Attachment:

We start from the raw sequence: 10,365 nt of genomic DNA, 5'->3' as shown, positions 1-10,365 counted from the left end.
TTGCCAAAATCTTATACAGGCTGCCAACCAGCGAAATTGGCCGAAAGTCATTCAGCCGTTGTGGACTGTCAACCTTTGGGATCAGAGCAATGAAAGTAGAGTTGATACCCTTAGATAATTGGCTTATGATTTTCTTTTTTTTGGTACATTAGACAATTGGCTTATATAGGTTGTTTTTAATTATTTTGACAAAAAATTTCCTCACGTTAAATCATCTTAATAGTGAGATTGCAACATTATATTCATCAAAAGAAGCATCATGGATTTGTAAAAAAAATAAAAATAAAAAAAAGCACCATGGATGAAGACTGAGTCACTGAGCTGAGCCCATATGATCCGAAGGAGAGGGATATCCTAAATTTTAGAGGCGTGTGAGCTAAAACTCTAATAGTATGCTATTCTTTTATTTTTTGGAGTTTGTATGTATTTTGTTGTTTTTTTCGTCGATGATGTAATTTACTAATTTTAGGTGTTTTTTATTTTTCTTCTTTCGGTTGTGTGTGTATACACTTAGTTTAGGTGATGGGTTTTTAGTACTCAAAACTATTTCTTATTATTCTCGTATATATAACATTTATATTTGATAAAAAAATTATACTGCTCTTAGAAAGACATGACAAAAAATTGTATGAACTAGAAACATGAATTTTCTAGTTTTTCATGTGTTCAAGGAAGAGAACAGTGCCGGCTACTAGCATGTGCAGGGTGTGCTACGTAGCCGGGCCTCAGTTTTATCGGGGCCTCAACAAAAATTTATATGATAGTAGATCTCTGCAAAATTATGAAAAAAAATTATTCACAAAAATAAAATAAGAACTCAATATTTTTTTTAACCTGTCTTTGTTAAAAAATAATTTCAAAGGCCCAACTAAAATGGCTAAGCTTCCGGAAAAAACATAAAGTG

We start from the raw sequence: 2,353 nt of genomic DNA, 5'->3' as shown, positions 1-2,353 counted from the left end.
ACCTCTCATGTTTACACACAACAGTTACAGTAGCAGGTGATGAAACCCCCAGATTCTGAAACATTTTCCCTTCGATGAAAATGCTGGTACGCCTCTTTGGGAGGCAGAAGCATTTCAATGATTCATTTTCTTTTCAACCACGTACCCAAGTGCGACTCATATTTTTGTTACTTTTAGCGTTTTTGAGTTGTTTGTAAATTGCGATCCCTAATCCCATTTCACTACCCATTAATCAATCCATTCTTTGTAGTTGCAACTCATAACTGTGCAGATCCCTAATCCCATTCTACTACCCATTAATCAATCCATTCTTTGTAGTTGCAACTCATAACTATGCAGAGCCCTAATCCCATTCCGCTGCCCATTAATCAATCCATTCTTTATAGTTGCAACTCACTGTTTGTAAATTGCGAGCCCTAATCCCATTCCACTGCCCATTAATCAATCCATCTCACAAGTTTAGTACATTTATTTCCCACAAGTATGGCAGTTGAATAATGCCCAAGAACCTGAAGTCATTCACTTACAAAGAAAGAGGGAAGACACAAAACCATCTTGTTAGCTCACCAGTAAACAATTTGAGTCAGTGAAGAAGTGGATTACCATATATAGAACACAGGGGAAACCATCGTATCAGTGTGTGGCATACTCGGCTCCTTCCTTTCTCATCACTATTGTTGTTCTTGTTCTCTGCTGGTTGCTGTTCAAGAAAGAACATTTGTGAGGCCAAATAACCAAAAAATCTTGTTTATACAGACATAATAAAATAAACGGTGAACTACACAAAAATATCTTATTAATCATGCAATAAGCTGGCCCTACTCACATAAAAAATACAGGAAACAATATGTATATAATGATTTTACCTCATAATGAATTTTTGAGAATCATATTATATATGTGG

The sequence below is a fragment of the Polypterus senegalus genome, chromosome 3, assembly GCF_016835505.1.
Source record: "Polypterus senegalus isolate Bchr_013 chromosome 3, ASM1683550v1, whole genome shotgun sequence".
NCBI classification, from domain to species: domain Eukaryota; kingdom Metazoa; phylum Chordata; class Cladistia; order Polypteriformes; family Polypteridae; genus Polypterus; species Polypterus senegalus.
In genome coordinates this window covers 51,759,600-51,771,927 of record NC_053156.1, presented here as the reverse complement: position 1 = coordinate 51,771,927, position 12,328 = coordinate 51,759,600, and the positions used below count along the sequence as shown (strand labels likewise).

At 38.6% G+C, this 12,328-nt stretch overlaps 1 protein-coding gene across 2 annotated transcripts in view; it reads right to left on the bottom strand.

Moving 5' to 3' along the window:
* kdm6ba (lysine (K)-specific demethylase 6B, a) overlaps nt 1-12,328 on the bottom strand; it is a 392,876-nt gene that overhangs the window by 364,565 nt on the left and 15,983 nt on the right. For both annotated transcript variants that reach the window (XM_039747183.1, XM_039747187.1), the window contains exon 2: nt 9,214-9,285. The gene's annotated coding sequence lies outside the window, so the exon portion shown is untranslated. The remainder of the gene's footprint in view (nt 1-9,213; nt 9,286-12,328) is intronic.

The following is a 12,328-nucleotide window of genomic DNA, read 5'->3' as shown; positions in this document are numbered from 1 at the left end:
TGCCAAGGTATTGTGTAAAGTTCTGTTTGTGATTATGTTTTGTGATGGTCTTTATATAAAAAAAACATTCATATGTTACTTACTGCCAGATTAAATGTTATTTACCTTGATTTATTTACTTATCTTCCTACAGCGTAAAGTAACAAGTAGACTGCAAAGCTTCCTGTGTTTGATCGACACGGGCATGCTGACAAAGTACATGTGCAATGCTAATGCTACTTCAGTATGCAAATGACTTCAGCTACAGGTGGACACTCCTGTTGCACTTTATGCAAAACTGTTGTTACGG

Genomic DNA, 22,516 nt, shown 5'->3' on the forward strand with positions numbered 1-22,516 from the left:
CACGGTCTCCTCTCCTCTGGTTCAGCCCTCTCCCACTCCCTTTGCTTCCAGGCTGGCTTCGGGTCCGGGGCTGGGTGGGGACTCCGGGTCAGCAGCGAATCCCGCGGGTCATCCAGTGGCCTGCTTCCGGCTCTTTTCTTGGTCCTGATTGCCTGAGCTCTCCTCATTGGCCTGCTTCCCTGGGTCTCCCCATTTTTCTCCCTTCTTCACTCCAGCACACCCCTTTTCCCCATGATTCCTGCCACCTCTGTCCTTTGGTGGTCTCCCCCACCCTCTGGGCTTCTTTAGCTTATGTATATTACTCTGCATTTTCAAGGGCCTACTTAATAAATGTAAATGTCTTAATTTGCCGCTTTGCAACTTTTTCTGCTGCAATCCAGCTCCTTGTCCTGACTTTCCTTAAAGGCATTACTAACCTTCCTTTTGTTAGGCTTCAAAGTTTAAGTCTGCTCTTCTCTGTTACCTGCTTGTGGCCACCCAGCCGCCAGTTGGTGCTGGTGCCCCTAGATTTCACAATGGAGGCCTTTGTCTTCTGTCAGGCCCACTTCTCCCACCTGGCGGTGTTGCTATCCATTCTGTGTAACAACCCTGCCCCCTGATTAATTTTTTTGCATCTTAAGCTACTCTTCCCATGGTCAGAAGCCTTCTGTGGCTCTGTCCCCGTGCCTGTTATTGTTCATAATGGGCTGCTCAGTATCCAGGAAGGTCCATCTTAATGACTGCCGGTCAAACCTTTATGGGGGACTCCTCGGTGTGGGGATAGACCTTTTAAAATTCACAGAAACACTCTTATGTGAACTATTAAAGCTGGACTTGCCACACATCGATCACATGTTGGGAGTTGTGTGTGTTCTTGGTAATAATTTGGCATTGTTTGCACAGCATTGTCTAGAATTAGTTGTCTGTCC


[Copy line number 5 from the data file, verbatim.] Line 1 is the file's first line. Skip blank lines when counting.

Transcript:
The sequence below is a fragment of the Polypterus senegalus genome, chromosome 3, assembly GCF_016835505.1.